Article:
We all are, and the loads will just keep on coming.
They think they are burying us, not realizing we are seeds. Let's see what grows in this shit.
A new and improved DU and Democratic Party (unlikely in both cases), a lot of the 40% independents migrate to a new entity (the Green party, the UPP (http://www.unitedprogressiveparty.org/), the Democratic Socialist Party (http://www.dsausa.org/), or something else), JPR establishes itself as a vibrant progressive lab for change (likely), who knows?
I think it's important to put our energy into places not invested in corporate money and corporate interests, which to me means the ownership of internet sites we call home, and leadership of political parties. If it isn't with our agenda at the top, we should work in some more populist context, or we'll just continue to get screwed by institutional bias and barriers.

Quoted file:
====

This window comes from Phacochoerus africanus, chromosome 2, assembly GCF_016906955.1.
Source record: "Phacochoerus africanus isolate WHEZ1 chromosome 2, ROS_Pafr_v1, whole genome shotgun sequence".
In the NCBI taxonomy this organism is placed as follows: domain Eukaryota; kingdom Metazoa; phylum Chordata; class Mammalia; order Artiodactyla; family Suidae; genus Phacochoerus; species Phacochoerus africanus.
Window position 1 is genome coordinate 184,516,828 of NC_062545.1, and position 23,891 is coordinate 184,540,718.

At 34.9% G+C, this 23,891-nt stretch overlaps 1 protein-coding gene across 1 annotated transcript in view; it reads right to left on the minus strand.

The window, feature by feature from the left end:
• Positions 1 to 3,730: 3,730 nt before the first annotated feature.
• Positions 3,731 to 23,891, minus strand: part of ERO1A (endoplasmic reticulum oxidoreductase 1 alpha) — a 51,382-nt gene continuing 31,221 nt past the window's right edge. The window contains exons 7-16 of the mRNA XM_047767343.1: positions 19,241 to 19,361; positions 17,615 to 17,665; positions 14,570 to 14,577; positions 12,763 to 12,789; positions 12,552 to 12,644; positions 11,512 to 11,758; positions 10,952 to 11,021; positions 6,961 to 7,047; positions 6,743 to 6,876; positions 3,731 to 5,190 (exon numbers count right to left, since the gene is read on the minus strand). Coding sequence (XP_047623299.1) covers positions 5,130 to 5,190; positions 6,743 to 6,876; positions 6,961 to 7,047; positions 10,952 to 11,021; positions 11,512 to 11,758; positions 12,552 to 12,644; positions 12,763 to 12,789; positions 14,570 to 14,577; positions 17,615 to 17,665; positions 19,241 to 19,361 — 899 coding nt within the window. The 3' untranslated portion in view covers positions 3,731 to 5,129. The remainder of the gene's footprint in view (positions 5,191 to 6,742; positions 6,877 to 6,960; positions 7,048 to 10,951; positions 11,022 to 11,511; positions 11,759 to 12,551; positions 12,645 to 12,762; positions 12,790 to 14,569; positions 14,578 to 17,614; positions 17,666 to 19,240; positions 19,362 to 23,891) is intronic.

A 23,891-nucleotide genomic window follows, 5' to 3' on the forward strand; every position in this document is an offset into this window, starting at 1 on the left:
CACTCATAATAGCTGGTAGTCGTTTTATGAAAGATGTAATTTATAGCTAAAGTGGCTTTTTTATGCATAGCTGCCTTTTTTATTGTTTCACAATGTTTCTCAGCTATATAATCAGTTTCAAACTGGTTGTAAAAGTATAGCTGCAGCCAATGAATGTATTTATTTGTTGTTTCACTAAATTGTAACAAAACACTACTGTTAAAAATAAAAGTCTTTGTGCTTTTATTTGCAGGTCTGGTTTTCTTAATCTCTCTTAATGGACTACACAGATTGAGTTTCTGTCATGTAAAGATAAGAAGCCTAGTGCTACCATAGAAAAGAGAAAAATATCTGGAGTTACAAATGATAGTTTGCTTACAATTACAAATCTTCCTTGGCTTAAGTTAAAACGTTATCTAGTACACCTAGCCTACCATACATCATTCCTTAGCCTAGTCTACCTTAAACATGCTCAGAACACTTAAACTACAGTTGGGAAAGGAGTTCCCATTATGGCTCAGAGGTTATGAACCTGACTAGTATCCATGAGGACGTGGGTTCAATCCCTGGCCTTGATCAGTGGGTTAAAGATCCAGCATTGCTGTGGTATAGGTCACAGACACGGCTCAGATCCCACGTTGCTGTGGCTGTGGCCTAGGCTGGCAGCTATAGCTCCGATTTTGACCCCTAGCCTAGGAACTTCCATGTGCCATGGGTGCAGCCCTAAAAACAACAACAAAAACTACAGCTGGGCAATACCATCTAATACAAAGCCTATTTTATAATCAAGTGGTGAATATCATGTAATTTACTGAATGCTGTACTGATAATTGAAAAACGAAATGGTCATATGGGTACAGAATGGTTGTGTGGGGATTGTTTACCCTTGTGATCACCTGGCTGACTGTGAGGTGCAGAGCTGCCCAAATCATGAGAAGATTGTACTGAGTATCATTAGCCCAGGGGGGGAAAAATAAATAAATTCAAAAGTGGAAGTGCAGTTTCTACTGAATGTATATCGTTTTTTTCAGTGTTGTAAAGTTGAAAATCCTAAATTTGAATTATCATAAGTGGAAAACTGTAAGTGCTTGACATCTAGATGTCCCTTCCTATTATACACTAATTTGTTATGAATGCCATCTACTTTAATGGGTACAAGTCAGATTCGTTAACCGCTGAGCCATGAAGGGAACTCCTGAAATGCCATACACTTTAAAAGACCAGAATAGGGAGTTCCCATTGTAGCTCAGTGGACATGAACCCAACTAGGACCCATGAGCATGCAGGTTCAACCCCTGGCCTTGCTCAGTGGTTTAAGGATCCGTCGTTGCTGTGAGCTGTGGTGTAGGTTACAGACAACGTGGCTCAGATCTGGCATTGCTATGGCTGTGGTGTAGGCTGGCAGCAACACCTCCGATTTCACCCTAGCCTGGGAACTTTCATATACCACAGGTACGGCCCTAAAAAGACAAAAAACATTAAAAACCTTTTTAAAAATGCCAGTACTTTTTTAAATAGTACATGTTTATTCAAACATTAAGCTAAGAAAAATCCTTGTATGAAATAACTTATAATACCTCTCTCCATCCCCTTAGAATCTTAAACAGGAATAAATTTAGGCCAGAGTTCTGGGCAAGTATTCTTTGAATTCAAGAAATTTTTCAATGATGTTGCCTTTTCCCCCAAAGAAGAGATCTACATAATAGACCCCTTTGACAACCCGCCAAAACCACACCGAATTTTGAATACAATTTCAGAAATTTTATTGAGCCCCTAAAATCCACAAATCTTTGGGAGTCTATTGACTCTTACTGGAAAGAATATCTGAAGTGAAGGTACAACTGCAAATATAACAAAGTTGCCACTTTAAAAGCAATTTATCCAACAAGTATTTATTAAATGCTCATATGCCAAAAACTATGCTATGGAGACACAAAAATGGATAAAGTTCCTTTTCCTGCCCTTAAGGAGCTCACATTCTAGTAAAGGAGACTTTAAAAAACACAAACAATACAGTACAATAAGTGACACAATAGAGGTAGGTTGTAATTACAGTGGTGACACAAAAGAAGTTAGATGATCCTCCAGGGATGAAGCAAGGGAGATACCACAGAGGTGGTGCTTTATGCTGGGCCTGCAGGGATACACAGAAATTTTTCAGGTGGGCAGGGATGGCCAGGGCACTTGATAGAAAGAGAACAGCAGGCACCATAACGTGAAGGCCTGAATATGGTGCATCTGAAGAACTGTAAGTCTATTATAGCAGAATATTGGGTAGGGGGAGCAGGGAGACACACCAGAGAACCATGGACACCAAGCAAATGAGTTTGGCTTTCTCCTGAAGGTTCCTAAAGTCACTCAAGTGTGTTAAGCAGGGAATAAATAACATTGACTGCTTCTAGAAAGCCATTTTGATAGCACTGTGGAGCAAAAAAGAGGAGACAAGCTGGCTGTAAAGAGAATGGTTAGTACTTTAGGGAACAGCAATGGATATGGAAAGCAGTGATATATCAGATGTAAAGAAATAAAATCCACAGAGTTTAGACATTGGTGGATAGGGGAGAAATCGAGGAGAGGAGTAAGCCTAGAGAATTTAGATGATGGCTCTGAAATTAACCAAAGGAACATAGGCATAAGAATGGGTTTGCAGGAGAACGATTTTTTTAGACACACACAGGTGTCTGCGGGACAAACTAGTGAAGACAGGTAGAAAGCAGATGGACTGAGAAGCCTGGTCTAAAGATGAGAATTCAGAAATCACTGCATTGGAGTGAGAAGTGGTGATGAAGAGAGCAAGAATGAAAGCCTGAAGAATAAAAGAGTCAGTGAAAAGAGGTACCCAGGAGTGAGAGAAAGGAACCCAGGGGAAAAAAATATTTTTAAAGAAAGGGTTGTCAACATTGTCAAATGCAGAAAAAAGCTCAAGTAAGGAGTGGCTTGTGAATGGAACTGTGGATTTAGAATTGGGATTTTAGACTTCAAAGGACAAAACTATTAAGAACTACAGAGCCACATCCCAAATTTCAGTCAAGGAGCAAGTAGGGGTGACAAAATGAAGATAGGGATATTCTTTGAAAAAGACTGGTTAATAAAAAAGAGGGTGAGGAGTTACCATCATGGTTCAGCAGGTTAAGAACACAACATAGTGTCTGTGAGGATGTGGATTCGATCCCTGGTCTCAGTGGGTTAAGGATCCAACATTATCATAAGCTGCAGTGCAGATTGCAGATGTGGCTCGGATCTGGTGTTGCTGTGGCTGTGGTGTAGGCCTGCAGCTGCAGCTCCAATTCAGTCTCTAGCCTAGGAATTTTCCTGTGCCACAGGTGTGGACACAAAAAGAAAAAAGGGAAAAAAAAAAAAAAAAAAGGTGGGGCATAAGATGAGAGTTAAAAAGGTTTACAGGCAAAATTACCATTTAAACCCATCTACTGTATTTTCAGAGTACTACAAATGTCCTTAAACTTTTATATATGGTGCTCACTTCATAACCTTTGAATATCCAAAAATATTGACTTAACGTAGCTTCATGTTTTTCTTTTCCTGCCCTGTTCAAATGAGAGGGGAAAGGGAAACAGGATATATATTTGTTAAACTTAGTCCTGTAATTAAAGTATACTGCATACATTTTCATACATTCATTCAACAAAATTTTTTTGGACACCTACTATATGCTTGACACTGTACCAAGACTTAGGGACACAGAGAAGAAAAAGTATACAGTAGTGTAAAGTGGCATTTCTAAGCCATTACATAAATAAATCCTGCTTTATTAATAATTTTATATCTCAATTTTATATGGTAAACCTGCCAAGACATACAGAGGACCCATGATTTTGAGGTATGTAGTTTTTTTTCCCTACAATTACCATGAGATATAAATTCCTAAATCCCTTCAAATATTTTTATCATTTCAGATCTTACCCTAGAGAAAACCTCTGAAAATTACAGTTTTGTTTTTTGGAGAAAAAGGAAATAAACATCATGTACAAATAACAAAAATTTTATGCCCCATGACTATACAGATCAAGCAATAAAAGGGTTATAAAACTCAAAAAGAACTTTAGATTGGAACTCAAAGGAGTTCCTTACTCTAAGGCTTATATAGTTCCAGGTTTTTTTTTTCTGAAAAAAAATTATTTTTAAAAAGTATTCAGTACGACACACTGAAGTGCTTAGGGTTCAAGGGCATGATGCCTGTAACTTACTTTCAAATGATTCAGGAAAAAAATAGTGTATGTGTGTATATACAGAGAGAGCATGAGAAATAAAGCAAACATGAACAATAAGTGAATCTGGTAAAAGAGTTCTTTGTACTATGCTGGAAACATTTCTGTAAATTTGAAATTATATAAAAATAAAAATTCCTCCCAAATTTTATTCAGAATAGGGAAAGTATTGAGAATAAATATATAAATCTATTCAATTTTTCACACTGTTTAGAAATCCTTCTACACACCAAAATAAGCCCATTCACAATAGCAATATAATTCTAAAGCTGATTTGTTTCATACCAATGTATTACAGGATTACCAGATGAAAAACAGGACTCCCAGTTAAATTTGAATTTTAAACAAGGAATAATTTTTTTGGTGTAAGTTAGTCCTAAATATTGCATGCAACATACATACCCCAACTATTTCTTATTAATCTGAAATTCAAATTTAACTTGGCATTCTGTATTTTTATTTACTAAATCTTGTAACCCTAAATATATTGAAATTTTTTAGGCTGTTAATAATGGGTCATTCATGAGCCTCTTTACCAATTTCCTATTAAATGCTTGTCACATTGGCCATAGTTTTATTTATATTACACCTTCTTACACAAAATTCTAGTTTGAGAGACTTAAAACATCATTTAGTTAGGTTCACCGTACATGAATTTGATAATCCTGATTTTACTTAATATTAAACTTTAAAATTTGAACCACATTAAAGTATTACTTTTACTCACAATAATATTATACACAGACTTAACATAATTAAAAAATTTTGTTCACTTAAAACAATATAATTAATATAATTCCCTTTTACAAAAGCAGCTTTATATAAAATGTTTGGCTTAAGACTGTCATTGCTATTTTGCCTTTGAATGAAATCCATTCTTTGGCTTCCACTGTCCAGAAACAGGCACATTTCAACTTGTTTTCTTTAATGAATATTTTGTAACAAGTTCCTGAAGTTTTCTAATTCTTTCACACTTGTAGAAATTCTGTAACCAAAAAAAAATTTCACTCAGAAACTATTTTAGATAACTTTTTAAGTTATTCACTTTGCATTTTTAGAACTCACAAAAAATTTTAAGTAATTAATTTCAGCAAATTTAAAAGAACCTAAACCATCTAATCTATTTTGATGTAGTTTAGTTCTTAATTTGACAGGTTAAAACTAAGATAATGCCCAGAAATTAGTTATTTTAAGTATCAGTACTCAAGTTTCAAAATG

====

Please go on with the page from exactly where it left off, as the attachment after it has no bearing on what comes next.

There's a great of energy looking for direction, we'll see what form it takes. Peace!
and I completely disagree with her statements about this situation vs. 1968.
The Bernie campaign IS a completely different view about wars and about how we go forward. No matter how the establishment tries to convince us that we're all on the same page, we're not, not even close.
Corporate money makes damn certain of that. It has its own agenda, and infinite resources to convince us to not believe our own lying eyes.
The endless wars, poverty, incarceration, opposition to populist reforms and candidates, the failure to launch a moon-shot or Manhattan-project scale effort (we need one at a much larger scale than either of those) to stop climate change as we are passing unthinkable climate tipping points, the dependence on corporate money and corporate media to astro-turf phony candidates into perceived legitimacy, this is what we're dealing with.